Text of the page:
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How to Improve Gastrointestinal Health by Eating Algae?

HK BioTek Intern

Having bad conditions in gastrointestinal health is troublesome, people who develop gastrointestinal symptoms (GIS) such as diarrhea, abdominal pain, bloating, or gassing suffer a lot in their daily lives. Are you facing GIS which makes your days bad? People’s awareness of nutraceuticals is also rising. Nutraceuticals are functional food ingredients that can be added to diets. It provides calories and nutrients but also health benefits with their bioactive compounds, so to improve the health status1. Algae are one of the nutraceuticals. In 2020, Mr. Fields and his colleagues from the University of California San Diego in the USA conducted the first experiment on the effect of algae on gastrointestinal health through mice and humans. Results support if you are suffering from acute colitis or GIS, consuming the algae Chlamydomonas reinhardtii (C. reinhardtii) is beneficial to relieve the sickness2. Nutritional Values of Algae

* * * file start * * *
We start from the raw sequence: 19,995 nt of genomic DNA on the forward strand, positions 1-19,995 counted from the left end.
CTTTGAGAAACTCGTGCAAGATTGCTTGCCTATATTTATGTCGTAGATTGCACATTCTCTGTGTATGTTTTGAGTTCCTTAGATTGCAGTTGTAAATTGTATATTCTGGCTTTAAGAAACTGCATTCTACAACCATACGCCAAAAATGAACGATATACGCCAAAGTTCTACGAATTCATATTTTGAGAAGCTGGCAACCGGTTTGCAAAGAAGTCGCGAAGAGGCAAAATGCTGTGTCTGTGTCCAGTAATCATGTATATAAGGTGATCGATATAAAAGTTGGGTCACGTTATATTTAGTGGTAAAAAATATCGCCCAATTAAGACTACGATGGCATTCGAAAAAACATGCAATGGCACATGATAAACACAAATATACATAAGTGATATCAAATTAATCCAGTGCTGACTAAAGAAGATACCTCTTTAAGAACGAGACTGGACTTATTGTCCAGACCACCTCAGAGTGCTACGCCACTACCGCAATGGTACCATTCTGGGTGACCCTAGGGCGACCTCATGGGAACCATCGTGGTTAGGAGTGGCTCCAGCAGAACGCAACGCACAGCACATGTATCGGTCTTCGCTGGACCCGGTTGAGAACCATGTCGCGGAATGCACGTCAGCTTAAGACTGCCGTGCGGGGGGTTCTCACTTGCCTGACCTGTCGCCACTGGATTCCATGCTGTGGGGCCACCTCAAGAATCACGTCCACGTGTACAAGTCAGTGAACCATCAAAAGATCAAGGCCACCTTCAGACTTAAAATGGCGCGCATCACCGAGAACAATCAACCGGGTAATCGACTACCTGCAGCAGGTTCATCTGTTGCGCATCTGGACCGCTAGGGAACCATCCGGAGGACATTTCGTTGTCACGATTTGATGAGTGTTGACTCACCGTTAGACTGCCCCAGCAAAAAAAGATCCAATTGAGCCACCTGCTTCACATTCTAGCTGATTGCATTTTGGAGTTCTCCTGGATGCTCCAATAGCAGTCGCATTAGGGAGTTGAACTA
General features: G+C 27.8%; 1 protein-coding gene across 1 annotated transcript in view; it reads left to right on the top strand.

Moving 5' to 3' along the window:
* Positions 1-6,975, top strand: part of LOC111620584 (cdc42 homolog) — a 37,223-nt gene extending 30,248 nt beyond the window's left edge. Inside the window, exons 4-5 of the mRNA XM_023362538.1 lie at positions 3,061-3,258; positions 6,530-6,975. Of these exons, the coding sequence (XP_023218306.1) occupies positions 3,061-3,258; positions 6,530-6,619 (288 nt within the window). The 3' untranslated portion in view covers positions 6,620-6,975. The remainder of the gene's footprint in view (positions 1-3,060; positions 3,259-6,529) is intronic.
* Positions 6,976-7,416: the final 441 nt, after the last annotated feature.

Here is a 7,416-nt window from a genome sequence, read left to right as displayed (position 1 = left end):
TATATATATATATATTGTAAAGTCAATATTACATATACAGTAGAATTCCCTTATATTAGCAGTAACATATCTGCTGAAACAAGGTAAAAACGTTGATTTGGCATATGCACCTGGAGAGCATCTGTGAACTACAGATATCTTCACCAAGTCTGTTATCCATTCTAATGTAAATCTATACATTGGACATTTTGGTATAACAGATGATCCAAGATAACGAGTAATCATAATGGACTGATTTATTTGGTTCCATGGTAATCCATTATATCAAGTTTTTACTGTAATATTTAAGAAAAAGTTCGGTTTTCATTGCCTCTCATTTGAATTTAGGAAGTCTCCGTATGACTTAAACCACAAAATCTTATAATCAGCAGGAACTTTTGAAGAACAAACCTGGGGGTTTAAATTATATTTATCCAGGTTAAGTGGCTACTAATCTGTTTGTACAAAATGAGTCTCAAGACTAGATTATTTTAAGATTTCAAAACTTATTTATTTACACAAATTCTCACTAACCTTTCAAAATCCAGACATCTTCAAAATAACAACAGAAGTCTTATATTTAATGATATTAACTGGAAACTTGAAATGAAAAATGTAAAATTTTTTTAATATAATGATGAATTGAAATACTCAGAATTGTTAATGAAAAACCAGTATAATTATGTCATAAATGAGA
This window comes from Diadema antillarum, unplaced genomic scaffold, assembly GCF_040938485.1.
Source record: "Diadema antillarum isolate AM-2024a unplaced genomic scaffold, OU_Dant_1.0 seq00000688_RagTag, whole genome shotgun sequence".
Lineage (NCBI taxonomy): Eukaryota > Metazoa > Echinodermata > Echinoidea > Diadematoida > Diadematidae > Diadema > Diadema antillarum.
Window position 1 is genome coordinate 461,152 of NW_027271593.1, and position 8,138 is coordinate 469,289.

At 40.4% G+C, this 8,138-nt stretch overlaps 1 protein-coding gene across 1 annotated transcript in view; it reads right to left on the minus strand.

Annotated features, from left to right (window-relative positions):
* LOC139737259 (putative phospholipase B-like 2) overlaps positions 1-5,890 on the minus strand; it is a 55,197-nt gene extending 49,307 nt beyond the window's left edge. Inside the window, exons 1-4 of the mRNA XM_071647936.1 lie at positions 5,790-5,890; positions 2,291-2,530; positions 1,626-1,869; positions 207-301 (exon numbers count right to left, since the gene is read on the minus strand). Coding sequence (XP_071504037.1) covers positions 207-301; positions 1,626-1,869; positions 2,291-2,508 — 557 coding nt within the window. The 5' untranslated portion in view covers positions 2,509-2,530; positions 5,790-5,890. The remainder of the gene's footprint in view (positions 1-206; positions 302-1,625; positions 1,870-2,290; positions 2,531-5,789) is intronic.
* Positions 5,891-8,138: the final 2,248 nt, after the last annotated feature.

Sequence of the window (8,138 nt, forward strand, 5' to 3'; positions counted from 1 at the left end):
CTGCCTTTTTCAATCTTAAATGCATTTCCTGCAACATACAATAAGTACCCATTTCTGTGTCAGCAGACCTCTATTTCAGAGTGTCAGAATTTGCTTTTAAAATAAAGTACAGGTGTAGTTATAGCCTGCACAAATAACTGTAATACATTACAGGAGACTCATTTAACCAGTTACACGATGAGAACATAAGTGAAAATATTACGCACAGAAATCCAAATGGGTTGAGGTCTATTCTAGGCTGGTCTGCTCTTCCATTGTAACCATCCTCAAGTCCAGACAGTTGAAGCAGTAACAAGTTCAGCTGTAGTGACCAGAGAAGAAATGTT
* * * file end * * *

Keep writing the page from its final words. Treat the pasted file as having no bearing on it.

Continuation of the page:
Algae are a group of single-celled photosynthetic microorganisms and seaweeds. Organisms that are photosynthetic do not get energy by consuming food, while they make their food by using sun lights and carbon dioxide. In daily lives, we often eat kelps, grilled seaweeds, and lavers, they belong to the groups of algae. Algae give us macronutrients (carbohydrates, proteins, fats, and fiber), micronutrients (vitamins and minerals), and antioxidants4, they are all essential food substances for maintaining healthy and functional bodies. Besides, having microalgae in diets can reduce the risks of cancer, aging effects, and obesity, etc4, thus increasing life expectancy. Algae Heal Acute Colitis There are different kinds of algae. The algae C. reinhardtii was used to investigate if the algae helped in reducing weight loss. There were two groups of male mice, and they caused both groups to have acute colitis. It is an inflammation of the internal wall of the colon with symptoms like abdominal pains or diarrhea and weight loss. After the symptoms were developed, Group A was treated with the algal biomass. For Group B, no algal biomass was given2. They recorded the weight loss of mice every day for 2 weeks. Results showed that Group B lost more than 20% of the original weight, and the targeted Group A lost only 12% of their weight after nine days of studies. It showed that the algae reduced weight loss. Also, at the end of the experiment, Group B only recovered around 90% of the starting weight. On the contrary, Group A treated with the algae gained more weight at 2%. Obviously, they proved that the algae can relieve colonic damage and enhance the recovery rate of mice2. The Guardian Angel for People Suffering From Gastrointestinal Illnesses Has Come!